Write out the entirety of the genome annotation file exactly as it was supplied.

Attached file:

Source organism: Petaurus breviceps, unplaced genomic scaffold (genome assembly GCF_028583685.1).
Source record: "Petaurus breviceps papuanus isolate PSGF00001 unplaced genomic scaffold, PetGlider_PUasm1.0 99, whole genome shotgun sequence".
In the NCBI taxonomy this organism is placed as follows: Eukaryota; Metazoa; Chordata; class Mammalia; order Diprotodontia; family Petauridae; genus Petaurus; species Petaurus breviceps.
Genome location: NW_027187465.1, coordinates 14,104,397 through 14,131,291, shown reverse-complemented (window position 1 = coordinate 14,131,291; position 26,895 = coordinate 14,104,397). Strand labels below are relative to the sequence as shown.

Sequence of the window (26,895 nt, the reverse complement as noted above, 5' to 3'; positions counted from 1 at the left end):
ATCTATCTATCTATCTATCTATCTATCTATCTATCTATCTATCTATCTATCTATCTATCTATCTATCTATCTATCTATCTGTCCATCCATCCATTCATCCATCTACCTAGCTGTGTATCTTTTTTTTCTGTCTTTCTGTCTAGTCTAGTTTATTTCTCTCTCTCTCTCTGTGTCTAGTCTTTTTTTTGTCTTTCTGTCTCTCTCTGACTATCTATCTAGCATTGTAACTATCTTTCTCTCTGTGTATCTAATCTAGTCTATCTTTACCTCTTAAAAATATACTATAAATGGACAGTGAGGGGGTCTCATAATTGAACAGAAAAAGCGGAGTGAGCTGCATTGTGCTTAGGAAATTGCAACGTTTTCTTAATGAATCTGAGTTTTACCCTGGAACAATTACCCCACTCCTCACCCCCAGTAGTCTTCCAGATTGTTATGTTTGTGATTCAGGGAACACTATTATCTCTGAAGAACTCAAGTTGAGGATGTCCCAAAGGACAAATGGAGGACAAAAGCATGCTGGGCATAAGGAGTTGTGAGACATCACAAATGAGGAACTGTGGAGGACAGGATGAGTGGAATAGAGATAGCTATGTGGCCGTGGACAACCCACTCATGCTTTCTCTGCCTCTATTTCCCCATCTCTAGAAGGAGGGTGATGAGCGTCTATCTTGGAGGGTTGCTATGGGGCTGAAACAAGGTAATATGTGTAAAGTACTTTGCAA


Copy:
Source organism: Petaurus breviceps, unplaced genomic scaffold (genome assembly GCF_028583685.1).
Source record: "Petaurus breviceps papuanus isolate PSGF00001 unplaced genomic scaffold, PetGlider_PUasm1.0 99, whole genome shotgun sequence".
In the NCBI taxonomy this organism is placed as follows: Eukaryota; Metazoa; Chordata; class Mammalia; order Diprotodontia; family Petauridae; genus Petaurus; species Petaurus breviceps.
Genome location: NW_027187465.1, coordinates 14,104,397 through 14,131,291, shown reverse-complemented (window position 1 = coordinate 14,131,291; position 26,895 = coordinate 14,104,397). Strand labels below are relative to the sequence as shown.

Sequence of the window (26,895 nt, the reverse complement as noted above, 5' to 3'; positions counted from 1 at the left end):
ATCTATCTATCTATCTATCTATCTATCTATCTATCTATCTATCTATCTATCTATCTATCTATCTATCTATCTATCTATCTGTCCATCCATCCATTCATCCATCTACCTAGCTGTGTATCTTTTTTTTCTGTCTTTCTGTCTAGTCTAGTTTATTTCTCTCTCTCTCTCTGTGTCTAGTCTTTTTTTTGTCTTTCTGTCTCTCTCTGACTATCTATCTAGCATTGTAACTATCTTTCTCTCTGTGTATCTAATCTAGTCTATCTTTACCTCTTAAAAATATACTATAAATGGACAGTGAGGGGGTCTCATAATTGAACAGAAAAAGCGGAGTGAGCTGCATTGTGCTTAGGAAATTGCAACGTTTTCTTAATGAATCTGAGTTTTACCCTGGAACAATTACCCCACTCCTCACCCCCAGTAGTCTTCCAGATTGTTATGTTTGTGATTCAGGGAACACTATTATCTCTGAAGAACTCAAGTTGAGGATGTCCCAAAGGACAAATGGAGGACAAAAGCATGCTGGGCATAAGGAGTTGTGAGACATCACAAATGAGGAACTGTGGAGGACAGGATGAGTGGAATAGAGATAGCTATGTGGCCGTGGACAACCCACTCATGCTTTCTCTGCCTCTATTTCCCCATCTCTAGAAGGAGGGTGATGAGCGTCTATCTTGGAGGGTTGCTATGGGGCTGAAACAAGGTAATATGTGTAAAGTACTTTGCAA